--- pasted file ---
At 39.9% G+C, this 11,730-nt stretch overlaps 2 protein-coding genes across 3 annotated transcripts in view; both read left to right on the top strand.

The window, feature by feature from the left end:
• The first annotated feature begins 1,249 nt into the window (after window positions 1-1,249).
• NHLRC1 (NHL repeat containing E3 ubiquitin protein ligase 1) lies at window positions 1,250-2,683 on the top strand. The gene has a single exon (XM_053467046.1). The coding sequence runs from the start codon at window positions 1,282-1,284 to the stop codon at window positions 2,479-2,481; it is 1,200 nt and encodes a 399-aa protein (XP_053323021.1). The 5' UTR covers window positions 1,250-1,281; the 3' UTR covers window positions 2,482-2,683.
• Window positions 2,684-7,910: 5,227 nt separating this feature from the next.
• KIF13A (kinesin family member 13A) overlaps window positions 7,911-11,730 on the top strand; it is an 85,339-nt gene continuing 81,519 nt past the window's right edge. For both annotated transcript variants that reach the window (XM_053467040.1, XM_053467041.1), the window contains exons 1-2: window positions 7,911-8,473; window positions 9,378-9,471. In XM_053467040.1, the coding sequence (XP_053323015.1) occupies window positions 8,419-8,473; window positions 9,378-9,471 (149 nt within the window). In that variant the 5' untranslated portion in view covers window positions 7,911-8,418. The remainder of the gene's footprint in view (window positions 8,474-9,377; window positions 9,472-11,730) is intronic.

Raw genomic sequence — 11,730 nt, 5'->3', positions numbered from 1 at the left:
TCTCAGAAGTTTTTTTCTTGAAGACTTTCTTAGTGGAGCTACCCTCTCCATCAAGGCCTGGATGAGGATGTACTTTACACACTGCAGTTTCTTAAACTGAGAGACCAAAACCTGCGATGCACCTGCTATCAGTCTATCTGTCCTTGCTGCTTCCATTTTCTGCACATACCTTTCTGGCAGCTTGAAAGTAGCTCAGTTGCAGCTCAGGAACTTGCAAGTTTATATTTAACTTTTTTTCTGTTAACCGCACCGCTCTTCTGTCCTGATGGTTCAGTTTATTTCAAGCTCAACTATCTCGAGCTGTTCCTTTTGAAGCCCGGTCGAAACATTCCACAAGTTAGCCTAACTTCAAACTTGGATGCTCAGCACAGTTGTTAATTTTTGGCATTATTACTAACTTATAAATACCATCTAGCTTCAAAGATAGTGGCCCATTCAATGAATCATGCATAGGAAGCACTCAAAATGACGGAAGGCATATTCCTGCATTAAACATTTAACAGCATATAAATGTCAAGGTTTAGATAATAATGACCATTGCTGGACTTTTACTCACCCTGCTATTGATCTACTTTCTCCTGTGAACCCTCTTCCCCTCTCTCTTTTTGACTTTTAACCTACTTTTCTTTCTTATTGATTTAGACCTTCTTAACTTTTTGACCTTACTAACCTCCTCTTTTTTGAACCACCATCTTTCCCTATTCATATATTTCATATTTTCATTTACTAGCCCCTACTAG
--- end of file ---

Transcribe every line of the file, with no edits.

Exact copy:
At 39.9% G+C, this 11,730-nt stretch overlaps 2 protein-coding genes across 3 annotated transcripts in view; both read left to right on the top strand.

The window, feature by feature from the left end:
• The first annotated feature begins 1,249 nt into the window (after window positions 1-1,249).
• NHLRC1 (NHL repeat containing E3 ubiquitin protein ligase 1) lies at window positions 1,250-2,683 on the top strand. The gene has a single exon (XM_053467046.1). The coding sequence runs from the start codon at window positions 1,282-1,284 to the stop codon at window positions 2,479-2,481; it is 1,200 nt and encodes a 399-aa protein (XP_053323021.1). The 5' UTR covers window positions 1,250-1,281; the 3' UTR covers window positions 2,482-2,683.
• Window positions 2,684-7,910: 5,227 nt separating this feature from the next.
• KIF13A (kinesin family member 13A) overlaps window positions 7,911-11,730 on the top strand; it is an 85,339-nt gene continuing 81,519 nt past the window's right edge. For both annotated transcript variants that reach the window (XM_053467040.1, XM_053467041.1), the window contains exons 1-2: window positions 7,911-8,473; window positions 9,378-9,471. In XM_053467040.1, the coding sequence (XP_053323015.1) occupies window positions 8,419-8,473; window positions 9,378-9,471 (149 nt within the window). In that variant the 5' untranslated portion in view covers window positions 7,911-8,418. The remainder of the gene's footprint in view (window positions 8,474-9,377; window positions 9,472-11,730) is intronic.

Raw genomic sequence — 11,730 nt, 5'->3', positions numbered from 1 at the left:
TCTCAGAAGTTTTTTTCTTGAAGACTTTCTTAGTGGAGCTACCCTCTCCATCAAGGCCTGGATGAGGATGTACTTTACACACTGCAGTTTCTTAAACTGAGAGACCAAAACCTGCGATGCACCTGCTATCAGTCTATCTGTCCTTGCTGCTTCCATTTTCTGCACATACCTTTCTGGCAGCTTGAAAGTAGCTCAGTTGCAGCTCAGGAACTTGCAAGTTTATATTTAACTTTTTTTCTGTTAACCGCACCGCTCTTCTGTCCTGATGGTTCAGTTTATTTCAAGCTCAACTATCTCGAGCTGTTCCTTTTGAAGCCCGGTCGAAACATTCCACAAGTTAGCCTAACTTCAAACTTGGATGCTCAGCACAGTTGTTAATTTTTGGCATTATTACTAACTTATAAATACCATCTAGCTTCAAAGATAGTGGCCCATTCAATGAATCATGCATAGGAAGCACTCAAAATGACGGAAGGCATATTCCTGCATTAAACATTTAACAGCATATAAATGTCAAGGTTTAGATAATAATGACCATTGCTGGACTTTTACTCACCCTGCTATTGATCTACTTTCTCCTGTGAACCCTCTTCCCCTCTCTCTTTTTGACTTTTAACCTACTTTTCTTTCTTATTGATTTAGACCTTCTTAACTTTTTGACCTTACTAACCTCCTCTTTTTTGAACCACCATCTTTCCCTATTCATATATTTCATATTTTCATTTACTAGCCCCTACTAG